Tom is a 92 year old gentleman who was diagnosed with Vascular Dementia in 2011. He also has poor vision as a result of Macular Degeneration. Tom previously lived in his own home with his wife. In November 2013 he required more care than his wife could provide at home; he was moved into a care home where he was provided with a low rise bed of 350mm height (including the mattress).
Tom is not orientated to time, place, or people (other than his wife). He struggles to follow instructions and is not aware of the difference between night and day; he has very poor insight into his level of function and poor risk awareness. He is hoisted for transfers between the shower chair and bed as he is unable to weight bear. Tom experiences frequent and vivid hallucinations and becomes fearful of falling, even to the extent of imagining he is falling from an aeroplane or boat. Tom grips the edges of the bed whilst experiencing these hallucinations and appears agitated and anxious.
On one occasion Tom displayed these distressed and agitated behaviours for an extended period of time, thus making his care difficult. He had refused to sit out of bed for several months and was confined to bed. In spite of this, he would still attempt to get out of bed at inappropriate times. When the carers asked him to stay in bed, he would become agitated and raise his voice, telling them to leave him and go away.
Tom was identified as an appropriate candidate for the trial, as he was frequently attempting to get of bed alone, resulting in bed falls. Even with the use of a crash mat, these falls caused bruising, head injuries and other damage. Medical intervention was often required and incident reports were being completed on a regular basis.
The FloorBed was provided for Tom and set very low when he was left alone. The carers and Tom’s wife report that since having the bed, Tom has not attempted to get out of bed at all and so has not had any bed falls. They also report that Tom appears safe and comfortable in the bed and is happy to be left there alone.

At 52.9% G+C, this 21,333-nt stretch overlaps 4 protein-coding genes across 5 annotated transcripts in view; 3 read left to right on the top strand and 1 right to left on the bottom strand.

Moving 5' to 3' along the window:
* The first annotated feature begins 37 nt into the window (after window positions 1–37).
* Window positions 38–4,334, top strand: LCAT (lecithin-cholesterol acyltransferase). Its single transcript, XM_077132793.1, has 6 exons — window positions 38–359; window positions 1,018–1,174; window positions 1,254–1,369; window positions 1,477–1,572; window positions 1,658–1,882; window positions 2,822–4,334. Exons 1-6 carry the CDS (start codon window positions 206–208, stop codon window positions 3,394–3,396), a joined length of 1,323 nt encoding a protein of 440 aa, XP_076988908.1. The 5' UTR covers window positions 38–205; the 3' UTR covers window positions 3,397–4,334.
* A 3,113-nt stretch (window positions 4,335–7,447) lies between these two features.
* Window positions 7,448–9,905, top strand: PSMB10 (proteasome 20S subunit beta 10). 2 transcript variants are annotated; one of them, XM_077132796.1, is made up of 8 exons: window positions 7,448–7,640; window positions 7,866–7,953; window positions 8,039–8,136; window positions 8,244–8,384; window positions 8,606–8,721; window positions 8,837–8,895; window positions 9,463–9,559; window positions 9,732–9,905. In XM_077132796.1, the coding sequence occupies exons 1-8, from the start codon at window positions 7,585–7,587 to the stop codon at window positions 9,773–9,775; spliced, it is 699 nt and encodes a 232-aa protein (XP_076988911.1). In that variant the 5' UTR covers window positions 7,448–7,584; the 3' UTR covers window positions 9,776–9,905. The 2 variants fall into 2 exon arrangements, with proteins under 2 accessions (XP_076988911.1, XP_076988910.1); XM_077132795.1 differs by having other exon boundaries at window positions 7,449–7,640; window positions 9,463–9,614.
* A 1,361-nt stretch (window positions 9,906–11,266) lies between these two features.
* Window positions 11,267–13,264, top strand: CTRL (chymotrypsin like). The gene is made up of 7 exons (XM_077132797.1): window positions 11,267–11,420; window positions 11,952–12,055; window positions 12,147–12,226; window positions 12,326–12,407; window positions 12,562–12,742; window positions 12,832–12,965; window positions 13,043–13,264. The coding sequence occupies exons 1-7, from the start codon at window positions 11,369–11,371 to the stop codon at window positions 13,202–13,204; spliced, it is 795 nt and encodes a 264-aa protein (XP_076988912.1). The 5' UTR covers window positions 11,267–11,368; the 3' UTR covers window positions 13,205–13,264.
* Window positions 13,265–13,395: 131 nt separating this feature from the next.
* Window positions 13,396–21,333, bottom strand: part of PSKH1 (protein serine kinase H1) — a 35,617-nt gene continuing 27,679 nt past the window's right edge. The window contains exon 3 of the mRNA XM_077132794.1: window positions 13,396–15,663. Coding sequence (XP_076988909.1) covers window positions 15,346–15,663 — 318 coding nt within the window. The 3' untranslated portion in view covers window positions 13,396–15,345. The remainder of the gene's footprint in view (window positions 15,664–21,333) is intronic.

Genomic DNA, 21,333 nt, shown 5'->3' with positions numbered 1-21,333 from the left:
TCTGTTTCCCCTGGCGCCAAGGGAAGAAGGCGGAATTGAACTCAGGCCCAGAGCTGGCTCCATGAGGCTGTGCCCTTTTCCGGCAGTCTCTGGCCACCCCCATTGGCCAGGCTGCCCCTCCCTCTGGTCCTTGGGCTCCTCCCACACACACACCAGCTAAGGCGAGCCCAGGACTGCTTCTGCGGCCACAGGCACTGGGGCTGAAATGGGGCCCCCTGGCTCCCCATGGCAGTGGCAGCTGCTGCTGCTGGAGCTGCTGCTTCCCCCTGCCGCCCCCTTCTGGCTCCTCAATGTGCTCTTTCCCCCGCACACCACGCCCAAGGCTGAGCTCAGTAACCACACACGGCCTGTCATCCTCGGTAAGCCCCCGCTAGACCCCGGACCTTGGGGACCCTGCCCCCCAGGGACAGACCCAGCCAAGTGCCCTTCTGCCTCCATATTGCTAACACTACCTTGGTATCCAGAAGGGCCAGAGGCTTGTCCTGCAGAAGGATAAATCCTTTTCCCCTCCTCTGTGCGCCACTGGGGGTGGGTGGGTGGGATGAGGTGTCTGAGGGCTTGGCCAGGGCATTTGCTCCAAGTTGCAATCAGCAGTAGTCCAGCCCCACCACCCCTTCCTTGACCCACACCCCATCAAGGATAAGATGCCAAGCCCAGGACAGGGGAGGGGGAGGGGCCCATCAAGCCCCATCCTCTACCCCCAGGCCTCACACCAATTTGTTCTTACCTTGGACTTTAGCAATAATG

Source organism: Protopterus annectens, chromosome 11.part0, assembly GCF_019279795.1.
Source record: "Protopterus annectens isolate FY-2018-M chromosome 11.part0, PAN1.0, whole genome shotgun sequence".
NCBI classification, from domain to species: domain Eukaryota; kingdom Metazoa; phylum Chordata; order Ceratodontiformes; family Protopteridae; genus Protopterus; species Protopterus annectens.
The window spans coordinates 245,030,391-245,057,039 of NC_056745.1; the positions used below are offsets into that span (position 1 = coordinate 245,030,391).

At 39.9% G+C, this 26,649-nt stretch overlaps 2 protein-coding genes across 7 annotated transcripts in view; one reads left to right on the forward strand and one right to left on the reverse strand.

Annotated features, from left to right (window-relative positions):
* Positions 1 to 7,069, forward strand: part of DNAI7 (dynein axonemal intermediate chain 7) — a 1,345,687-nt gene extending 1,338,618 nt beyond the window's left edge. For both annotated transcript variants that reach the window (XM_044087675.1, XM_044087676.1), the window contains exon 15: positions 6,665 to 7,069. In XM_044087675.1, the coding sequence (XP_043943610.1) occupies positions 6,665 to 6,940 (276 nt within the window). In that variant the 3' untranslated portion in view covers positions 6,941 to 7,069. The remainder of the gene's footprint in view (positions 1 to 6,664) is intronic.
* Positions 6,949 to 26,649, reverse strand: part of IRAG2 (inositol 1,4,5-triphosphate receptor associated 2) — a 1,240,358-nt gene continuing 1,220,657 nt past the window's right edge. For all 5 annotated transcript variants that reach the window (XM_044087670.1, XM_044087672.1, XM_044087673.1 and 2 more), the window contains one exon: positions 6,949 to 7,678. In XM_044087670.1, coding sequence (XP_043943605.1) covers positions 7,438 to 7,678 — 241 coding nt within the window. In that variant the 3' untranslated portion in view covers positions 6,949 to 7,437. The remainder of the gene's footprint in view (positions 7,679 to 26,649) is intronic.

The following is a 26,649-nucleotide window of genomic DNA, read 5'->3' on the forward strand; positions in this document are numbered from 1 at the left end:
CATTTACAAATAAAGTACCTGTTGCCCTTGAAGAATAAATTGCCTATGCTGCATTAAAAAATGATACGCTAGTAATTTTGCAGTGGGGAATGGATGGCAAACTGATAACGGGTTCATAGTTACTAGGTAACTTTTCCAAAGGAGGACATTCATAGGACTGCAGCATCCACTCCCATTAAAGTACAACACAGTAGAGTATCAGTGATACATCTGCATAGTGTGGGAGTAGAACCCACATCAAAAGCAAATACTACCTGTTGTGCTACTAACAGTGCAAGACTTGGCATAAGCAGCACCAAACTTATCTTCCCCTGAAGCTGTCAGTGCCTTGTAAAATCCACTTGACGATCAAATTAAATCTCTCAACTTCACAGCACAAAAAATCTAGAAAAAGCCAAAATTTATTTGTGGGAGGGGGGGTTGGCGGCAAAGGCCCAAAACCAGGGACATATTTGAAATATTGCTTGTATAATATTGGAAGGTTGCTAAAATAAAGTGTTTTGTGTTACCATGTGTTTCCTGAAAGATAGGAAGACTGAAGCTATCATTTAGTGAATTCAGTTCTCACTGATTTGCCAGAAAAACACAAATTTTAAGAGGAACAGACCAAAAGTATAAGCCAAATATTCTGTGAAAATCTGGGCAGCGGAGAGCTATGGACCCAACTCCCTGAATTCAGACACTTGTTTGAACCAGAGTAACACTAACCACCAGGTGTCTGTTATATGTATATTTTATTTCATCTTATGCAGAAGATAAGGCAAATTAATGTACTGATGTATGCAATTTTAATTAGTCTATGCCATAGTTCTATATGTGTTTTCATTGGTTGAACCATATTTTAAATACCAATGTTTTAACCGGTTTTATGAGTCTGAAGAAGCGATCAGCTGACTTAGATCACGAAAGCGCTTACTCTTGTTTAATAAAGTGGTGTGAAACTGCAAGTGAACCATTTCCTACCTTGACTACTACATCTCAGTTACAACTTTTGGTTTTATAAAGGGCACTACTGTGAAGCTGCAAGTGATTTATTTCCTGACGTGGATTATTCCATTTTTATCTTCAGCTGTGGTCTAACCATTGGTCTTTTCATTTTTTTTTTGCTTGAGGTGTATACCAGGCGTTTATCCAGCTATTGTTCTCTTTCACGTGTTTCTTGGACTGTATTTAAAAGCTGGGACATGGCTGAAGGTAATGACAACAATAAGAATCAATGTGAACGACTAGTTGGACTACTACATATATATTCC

In addition, it is reported that Tom has been a lot calmer throughout the day and night. Since using the FloorBed he appears more alert, more responsive and better able to follow instructions.
Another observation is that Tom has fewer and less intense hallucinations; Tom’s wife believes that Tom feels a lot safer and more secure when left alone which has led to him being more relaxed and calm.
The carers report that the FloorBed has not only improved Tom’s overall quality of life, but has also had a very positive impact on them. Relationships between the carers and Tom have greatly improved as they no longer have to cause him distress by repeated requests to stay in bed. The carers no longer have to fill out incident reports or provide such frequent supervision. The need for medical intervention has been significantly reduced, decreasing the carers workload.
Statement from Carer:
“Best thing I’ve seen anywhere for people at risk, no risk of tripping on the crash mats. This helps the carers a lot – makes the residents much happier, no calling doctors, no incident form, not having to monitor him as much.”
Statement from Tom’s wife:
“He is much calmer in this bed, maybe he feels safer and the hallucinations have become much better.”Download